In a sport ruled for so long by Europeans, skiing has produced the likes of Ingemar Stenmark, Jean-Claude Killy, Alberto Tomba and Hermann Maier. For now, however, there is a new...

Share story


GENEVA — In a sport ruled for so long by Europeans, skiing has produced the likes of Ingemar Stenmark, Jean-Claude Killy, Alberto Tomba and Hermann Maier.


For now, however, there is a new look at the summit: Bode Miller — a laid-back, New Hampshire-born skier — is standing alone.


“He is a true champion,” Maier said. “I don’t think anyone can question that now.”


After a couple of strong years, Miller has harnessed his breakneck runs this season and is dominating the World Cup circuit.


On Monday night, racing under the floodlights on the 2006 Olympic slalom course in Sestriere, Italy, he won for the sixth time in 10 events this season.


Miller became only the second man to win races in all four disciplines — slalom, giant slalom, super-giant slalom and downhill — in a single season. And he did it in only 16 days; Marc Girardelli accomplished the feat over 72 days in 1988-89.


Miller leads the overall, downhill, GS and Super-G standings, and is third in slalom.


He has a huge lead of nearly 400 points (730 to 339) over Maier, last year’s winner, in the overall standings. Miller would be the first American since Yakima’s Phil Mahre in 1983 and first non-Austrian in six years to win the honor.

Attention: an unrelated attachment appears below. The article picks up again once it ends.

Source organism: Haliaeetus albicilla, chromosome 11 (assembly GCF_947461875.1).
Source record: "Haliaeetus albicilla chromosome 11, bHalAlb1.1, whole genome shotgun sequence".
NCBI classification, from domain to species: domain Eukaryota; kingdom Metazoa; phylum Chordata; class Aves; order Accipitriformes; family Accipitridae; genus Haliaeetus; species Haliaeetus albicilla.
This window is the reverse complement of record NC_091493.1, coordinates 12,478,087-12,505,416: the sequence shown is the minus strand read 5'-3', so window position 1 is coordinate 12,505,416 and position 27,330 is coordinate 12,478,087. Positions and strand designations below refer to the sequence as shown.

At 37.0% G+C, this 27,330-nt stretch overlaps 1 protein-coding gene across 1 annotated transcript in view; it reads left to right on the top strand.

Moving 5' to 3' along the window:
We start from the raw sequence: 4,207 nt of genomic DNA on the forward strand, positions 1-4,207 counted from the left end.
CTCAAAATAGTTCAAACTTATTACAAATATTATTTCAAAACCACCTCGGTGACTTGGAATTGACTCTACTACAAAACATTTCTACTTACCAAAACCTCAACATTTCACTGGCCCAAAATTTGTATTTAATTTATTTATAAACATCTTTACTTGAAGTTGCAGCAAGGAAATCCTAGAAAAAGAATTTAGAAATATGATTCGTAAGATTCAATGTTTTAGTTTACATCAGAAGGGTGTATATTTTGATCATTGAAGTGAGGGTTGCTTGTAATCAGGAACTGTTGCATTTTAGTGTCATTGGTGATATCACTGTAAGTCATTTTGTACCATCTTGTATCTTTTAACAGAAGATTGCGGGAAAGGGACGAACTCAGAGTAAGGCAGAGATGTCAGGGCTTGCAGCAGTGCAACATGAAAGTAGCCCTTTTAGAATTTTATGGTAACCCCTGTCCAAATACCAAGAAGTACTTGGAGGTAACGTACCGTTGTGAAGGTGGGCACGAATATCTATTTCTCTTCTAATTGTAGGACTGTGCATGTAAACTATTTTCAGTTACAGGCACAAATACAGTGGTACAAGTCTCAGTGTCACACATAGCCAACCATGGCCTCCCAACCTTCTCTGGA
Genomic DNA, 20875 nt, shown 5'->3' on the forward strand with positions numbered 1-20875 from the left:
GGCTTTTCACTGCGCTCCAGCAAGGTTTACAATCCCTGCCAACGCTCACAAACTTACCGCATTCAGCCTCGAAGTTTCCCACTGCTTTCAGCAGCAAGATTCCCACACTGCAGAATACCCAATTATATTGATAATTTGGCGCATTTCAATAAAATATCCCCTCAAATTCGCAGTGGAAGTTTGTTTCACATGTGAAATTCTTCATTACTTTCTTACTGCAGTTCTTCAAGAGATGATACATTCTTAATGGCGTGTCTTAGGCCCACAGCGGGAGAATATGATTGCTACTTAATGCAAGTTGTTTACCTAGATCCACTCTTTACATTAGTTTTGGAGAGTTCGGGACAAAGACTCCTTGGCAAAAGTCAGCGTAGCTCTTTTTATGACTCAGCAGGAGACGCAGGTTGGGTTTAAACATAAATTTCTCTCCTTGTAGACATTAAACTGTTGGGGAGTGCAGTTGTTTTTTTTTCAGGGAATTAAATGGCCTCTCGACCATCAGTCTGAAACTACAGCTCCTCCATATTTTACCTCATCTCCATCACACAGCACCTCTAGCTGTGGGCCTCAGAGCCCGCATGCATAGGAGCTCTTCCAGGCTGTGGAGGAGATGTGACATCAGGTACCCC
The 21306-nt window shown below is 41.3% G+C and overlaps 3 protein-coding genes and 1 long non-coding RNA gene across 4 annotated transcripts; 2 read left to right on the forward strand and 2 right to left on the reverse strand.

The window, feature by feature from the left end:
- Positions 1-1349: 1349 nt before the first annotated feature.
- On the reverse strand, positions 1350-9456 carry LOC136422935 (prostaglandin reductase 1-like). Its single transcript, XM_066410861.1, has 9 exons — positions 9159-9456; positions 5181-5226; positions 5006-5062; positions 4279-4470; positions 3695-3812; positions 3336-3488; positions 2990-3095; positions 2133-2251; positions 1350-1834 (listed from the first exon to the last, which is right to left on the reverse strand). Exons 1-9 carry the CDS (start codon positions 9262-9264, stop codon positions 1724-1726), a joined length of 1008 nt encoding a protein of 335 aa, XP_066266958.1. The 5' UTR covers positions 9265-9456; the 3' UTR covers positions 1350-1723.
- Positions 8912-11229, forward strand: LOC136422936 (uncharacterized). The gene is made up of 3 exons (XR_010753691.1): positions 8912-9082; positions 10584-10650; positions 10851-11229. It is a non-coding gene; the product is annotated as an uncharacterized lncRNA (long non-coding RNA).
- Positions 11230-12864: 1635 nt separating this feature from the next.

“Of course, I’m proud to be compared to such great champions, but the most important (thing) for me is to have reached the goal I set myself,” Miller said. “For the moment, I’m just happy to have achieved something which was important to me since I started to race all specialties. I knew I could do it and I’m happy to prove that I was right.”


Miller’s rivals welcome his success as a boost for the sport.


“It’s great for alpine skiing, really good for the entire World Cup,” said Finland’s Kalle Palander, who finished third in Monday’s slalom. “We really need heroes. We’re missing people like Alberto Tomba.”




Notes


• Olympic gold medalist Janne Lahtela of Finland won a freestyle skiing World Cup moguls event in Tignes, France, edging Americans Travis Mayer and Travis-Antone Cabral. Jennifer Heil of Canada won the women’s event ahead of Olympic champion Kari Traa of Norway.


• The coach and starter present when French skier Regine Cavagnoud was fatally injured during a practice session in 2001 will be charged with manslaughter, French judicial officials said. Coach Xavier Fournier and starter David Fine are to appear before a court in the Alpine French town of Annecy before the summer.


Sandrine Bailly of France won her second straight World Cup biathlon event, edging Olga Zaitseva of Russia by 3.3 seconds in a 7.5-kilometer sprint in Ostersund, Sweden.